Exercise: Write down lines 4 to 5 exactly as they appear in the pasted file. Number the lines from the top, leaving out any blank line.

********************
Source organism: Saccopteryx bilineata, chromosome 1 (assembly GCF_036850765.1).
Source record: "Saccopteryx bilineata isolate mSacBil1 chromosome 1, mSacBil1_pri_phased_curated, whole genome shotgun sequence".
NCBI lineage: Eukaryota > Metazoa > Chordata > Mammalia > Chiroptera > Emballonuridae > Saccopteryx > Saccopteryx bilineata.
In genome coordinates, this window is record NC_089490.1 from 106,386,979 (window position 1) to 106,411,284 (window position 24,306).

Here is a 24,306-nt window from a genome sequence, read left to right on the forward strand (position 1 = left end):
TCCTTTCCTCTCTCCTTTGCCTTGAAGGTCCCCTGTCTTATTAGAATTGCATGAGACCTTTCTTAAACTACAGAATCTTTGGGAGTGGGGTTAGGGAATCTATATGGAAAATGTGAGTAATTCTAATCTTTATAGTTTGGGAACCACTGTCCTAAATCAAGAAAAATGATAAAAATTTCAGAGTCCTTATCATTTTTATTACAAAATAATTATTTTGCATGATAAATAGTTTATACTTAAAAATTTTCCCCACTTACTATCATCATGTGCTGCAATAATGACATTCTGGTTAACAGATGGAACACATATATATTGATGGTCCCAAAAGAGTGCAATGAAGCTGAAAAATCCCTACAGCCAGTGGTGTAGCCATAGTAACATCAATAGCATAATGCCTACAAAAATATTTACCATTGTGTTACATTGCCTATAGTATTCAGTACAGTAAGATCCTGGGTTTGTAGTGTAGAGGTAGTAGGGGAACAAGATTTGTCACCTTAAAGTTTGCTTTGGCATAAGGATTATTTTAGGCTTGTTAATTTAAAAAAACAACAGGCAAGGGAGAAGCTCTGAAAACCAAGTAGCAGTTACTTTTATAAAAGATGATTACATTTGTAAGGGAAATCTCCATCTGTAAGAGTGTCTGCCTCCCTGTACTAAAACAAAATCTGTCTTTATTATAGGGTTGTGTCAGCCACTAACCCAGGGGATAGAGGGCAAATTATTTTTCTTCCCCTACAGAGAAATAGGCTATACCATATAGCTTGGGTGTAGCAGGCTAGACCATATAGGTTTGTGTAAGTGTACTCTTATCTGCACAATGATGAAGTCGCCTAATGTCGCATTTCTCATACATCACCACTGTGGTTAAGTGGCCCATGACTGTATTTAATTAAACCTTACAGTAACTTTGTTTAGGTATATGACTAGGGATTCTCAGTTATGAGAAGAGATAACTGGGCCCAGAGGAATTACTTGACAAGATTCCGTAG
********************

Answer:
In genome coordinates, this window is record NC_089490.1 from 106,386,979 (window position 1) to 106,411,284 (window position 24,306).

Here is a 24,306-nt window from a genome sequence, read left to right on the forward strand (position 1 = left end):